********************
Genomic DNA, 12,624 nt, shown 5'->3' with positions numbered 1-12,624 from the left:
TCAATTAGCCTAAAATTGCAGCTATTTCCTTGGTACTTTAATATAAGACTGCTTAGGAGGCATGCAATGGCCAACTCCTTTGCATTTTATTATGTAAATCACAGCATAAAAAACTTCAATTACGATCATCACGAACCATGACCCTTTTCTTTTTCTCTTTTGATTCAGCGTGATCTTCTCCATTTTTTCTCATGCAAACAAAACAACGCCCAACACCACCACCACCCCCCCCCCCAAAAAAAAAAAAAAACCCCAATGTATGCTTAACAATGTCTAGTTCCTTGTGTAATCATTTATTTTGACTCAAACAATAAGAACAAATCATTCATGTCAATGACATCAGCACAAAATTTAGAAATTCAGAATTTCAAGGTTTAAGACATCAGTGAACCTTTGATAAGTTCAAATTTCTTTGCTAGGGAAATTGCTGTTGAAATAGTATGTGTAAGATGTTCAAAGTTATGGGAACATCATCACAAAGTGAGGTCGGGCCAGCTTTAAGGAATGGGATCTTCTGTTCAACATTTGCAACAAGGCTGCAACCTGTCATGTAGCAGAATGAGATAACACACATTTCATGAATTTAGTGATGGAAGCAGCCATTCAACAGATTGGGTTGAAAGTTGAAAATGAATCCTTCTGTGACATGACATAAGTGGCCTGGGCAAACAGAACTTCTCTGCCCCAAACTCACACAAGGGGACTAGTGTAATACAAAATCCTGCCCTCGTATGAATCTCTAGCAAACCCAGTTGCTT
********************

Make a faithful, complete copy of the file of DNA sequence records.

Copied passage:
Genomic DNA, 12,624 nt, shown 5'->3' with positions numbered 1-12,624 from the left:
TCAATTAGCCTAAAATTGCAGCTATTTCCTTGGTACTTTAATATAAGACTGCTTAGGAGGCATGCAATGGCCAACTCCTTTGCATTTTATTATGTAAATCACAGCATAAAAAACTTCAATTACGATCATCACGAACCATGACCCTTTTCTTTTTCTCTTTTGATTCAGCGTGATCTTCTCCATTTTTTCTCATGCAAACAAAACAACGCCCAACACCACCACCACCCCCCCCCCCAAAAAAAAAAAAAAACCCCAATGTATGCTTAACAATGTCTAGTTCCTTGTGTAATCATTTATTTTGACTCAAACAATAAGAACAAATCATTCATGTCAATGACATCAGCACAAAATTTAGAAATTCAGAATTTCAAGGTTTAAGACATCAGTGAACCTTTGATAAGTTCAAATTTCTTTGCTAGGGAAATTGCTGTTGAAATAGTATGTGTAAGATGTTCAAAGTTATGGGAACATCATCACAAAGTGAGGTCGGGCCAGCTTTAAGGAATGGGATCTTCTGTTCAACATTTGCAACAAGGCTGCAACCTGTCATGTAGCAGAATGAGATAACACACATTTCATGAATTTAGTGATGGAAGCAGCCATTCAACAGATTGGGTTGAAAGTTGAAAATGAATCCTTCTGTGACATGACATAAGTGGCCTGGGCAAACAGAACTTCTCTGCCCCAAACTCACACAAGGGGACTAGTGTAATACAAAATCCTGCCCTCGTATGAATCTCTAGCAAACCCAGTTGCTT